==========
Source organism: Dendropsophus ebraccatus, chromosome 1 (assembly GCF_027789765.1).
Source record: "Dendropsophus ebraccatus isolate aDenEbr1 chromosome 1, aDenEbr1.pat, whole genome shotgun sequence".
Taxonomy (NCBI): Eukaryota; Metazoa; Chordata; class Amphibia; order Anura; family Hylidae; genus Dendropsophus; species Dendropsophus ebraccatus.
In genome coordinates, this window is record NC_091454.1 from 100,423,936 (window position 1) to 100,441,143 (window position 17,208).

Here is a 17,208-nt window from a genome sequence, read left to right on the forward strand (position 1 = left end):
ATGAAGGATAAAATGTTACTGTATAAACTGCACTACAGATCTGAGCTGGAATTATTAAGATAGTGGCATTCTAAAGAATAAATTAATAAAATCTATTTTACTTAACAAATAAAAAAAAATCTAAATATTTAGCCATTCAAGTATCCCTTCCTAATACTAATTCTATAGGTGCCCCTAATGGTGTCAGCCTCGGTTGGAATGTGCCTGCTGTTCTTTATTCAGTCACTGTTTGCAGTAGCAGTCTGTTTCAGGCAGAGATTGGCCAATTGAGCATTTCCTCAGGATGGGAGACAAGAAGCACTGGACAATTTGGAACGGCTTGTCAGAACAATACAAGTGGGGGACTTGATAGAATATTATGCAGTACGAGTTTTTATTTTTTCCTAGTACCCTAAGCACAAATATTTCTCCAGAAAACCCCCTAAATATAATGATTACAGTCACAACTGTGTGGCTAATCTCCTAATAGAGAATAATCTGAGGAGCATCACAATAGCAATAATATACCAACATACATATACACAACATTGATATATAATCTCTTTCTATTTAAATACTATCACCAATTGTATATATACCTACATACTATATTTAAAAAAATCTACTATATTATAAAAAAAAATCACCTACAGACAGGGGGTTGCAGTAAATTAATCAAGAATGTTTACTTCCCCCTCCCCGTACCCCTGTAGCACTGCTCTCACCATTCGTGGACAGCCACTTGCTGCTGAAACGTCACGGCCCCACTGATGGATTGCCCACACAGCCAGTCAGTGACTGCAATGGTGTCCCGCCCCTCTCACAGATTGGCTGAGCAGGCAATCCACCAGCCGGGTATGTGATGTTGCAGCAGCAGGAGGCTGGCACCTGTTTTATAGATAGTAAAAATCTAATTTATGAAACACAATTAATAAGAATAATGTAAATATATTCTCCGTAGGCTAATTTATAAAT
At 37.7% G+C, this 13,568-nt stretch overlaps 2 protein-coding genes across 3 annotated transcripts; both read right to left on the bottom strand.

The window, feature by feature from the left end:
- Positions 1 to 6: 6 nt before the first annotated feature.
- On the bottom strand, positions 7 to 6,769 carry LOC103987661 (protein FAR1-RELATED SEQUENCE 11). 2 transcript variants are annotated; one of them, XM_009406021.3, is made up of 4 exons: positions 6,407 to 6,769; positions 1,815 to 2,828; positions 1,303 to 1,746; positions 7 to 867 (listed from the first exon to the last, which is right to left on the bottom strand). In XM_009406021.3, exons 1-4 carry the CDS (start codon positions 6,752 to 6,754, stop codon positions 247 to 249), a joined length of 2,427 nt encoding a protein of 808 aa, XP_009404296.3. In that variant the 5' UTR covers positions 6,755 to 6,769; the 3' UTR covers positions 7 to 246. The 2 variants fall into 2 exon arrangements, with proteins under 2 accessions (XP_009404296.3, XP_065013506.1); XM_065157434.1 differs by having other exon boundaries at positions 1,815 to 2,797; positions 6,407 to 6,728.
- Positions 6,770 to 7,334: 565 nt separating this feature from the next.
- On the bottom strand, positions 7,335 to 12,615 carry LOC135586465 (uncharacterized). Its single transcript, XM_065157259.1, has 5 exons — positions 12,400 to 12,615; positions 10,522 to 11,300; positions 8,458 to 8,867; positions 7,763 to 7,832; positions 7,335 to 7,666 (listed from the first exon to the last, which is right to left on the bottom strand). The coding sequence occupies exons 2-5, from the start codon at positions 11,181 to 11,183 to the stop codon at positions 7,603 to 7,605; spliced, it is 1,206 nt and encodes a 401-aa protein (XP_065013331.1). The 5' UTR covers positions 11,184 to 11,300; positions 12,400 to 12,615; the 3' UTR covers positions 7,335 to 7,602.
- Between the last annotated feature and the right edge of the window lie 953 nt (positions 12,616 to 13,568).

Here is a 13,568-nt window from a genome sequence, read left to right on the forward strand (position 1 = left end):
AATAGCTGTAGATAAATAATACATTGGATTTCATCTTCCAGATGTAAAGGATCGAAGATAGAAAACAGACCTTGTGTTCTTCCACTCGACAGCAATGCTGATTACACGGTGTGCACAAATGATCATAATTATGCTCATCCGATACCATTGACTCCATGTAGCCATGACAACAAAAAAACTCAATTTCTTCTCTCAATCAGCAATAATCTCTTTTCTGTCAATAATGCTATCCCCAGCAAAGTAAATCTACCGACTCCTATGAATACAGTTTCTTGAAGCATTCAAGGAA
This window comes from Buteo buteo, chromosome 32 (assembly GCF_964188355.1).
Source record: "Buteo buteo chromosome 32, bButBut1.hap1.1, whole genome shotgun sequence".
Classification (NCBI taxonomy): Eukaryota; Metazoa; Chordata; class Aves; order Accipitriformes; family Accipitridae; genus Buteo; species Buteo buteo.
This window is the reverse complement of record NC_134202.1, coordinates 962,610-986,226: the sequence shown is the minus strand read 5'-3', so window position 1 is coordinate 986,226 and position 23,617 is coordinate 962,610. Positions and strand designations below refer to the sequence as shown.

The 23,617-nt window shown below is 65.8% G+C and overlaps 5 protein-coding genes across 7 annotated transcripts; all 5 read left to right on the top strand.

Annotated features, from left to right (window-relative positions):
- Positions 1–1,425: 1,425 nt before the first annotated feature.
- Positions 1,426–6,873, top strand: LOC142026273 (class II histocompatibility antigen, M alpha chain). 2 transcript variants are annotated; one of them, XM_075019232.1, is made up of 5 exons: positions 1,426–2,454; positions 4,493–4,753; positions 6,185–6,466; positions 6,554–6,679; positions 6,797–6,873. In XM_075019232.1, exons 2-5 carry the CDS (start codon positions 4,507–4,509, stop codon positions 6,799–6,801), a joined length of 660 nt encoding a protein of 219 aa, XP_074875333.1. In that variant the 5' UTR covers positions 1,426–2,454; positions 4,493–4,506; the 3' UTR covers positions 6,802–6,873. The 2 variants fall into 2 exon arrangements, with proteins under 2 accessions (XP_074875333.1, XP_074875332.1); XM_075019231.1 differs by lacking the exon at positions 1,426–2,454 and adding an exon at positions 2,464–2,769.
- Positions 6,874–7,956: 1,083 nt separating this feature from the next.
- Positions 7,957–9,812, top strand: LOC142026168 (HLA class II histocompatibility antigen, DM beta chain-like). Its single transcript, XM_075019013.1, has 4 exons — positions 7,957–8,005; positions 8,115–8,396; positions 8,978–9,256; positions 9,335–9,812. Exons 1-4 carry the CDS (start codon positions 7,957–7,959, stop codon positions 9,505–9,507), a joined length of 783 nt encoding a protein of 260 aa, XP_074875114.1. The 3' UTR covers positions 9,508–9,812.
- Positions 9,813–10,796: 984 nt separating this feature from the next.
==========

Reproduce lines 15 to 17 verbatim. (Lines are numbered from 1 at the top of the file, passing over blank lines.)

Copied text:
AATAGCTGTAGATAAATAATACATTGGATTTCATCTTCCAGATGTAAAGGATCGAAGATAGAAAACAGACCTTGTGTTCTTCCACTCGACAGCAATGCTGATTACACGGTGTGCACAAATGATCATAATTATGCTCATCCGATACCATTGACTCCATGTAGCCATGACAACAAAAAAACTCAATTTCTTCTCTCAATCAGCAATAATCTCTTTTCTGTCAATAATGCTATCCCCAGCAAAGTAAATCTACCGACTCCTATGAATACAGTTTCTTGAAGCATTCAAGGAA
This window comes from Buteo buteo, chromosome 32 (assembly GCF_964188355.1).
Source record: "Buteo buteo chromosome 32, bButBut1.hap1.1, whole genome shotgun sequence".